- In general, the performance of a stock market reflects the underlying health of an economy. Ideally, when an economy enters a recession phase, the stock market would echo the sentiment and fall.
- While several countries are struggling with the rising coronavirus cases and unable to curb the spread, New Zealand has successfully managed the pandemic.
- The island nation has focussed on maintaining and building trade relations with other geographies; formally launched free trade negotiations with the UK on 17 July 2020.
- MFAT has taken steps towards the trade recovery strategy, recover from the COVID-19 impact and grab new opportunities for export and investments.
- NZAC showed an ongoing recovery in June despite the marginal drop in the activity below 2019 levels.
The stock market has a direct financial impact on the economy as well as the individuals. If we look at history, we have seen that the stock prices and prices of other financial assets are an essential aspect of economic activities. The market indicates the social mood and reflects the economic activity and financial stability of a country.
Several economic factors have a direct influence on the stock market. Below are some of them:
- Interest rates
- Government stability and policies
- Inflation and recession
- Gross Domestic Product
- Unemployment rate
- Trade Wars
- Natural Disasters and many more.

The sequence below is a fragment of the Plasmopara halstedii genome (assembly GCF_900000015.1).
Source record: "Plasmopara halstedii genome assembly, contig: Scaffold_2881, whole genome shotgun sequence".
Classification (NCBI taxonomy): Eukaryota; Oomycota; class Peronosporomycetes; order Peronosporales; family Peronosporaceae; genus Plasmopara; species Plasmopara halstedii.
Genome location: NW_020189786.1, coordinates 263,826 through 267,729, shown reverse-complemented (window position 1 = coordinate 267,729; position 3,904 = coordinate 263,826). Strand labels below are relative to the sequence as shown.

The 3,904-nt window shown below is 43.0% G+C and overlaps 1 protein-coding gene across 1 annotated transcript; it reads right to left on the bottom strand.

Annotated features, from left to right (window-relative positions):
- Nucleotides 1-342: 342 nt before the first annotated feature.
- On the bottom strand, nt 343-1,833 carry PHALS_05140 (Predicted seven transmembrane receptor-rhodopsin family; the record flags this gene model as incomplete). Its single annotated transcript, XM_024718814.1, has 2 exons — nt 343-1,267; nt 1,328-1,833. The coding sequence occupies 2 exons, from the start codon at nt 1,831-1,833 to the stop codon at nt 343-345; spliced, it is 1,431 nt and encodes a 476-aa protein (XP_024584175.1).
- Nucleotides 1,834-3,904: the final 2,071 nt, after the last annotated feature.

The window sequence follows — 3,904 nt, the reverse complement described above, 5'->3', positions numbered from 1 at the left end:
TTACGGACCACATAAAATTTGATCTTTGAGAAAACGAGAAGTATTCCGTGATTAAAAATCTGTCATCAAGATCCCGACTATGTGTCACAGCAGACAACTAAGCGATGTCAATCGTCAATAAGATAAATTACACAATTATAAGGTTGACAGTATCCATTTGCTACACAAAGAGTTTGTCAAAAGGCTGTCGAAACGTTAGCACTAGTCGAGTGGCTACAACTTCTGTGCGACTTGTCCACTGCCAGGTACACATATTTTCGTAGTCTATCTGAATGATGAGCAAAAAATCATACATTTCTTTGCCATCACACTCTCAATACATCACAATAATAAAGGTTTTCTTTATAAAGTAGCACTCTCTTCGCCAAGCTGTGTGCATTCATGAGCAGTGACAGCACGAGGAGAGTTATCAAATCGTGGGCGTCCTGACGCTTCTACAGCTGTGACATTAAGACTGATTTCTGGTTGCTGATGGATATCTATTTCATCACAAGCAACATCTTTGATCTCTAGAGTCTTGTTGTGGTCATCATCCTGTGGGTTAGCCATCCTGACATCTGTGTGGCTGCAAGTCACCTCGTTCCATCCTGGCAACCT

In this article, we would be looking at New Zealand’s economy and three factors that might influence the decision of market participants.
New Zealand successful in tackling the COVID-19 crisis:
While most countries are struggling to come out of the COVID-19 catastrophe, New Zealand was the first country around the world which declared itself free from this deadly disease during the second week of June 2020. While there have been a few cases reported since then as some individuals who returned from abroad were infected, as on 22 July 2020, (at 9:00 AM NZST) there were no new active COVID-19 cases in the country.
No one knows for sure about the duration this pandemic will last. However, this virus would leave a long-lasting impact on the world’s economy. When these economies are compared with the New Zealand economy, the island nation is in a better position.
In a recent report released by the New Zealand government, the government has come up with a “Stamp it Out” plan for responding to new cases of COVID-19 in the community. The plan includes the elimination of COVID-19 to keep its citizen safe and simultaneously support the economic recovery.
Possible Scenarios pointed by the government of the rising new COVID-19 cases:
- Contained cluster within a community - Example: Aged residential care facility.
- A large group within a region - Example: Café.
- Multiple clusters spread nationally - Example: large sporting events and concerts.
The government has framed four approaches to lessen the chances of COVID-19. These would be:
- Border controls
- Surveillance and testing
- Contact Tracing
- Hygiene Measures.
NZ’s multilateral economic and trade developments:
New Zealand, in the present time, is actively engaged in discussions related to the impact of COVID-19 on food security and supply chains along with the role of trade in economic recovery. The country strongly believes in keeping trade flows and upholding the rules-based trading system.
On 17 July 2020, New Zealand and the UK formally launched free trade negotiations. The UK was NZ’s sixth-largest trading partner in 2019, with two-way trade of ~NZ$6 billion. The first round of negotiations would take place via video conferencing.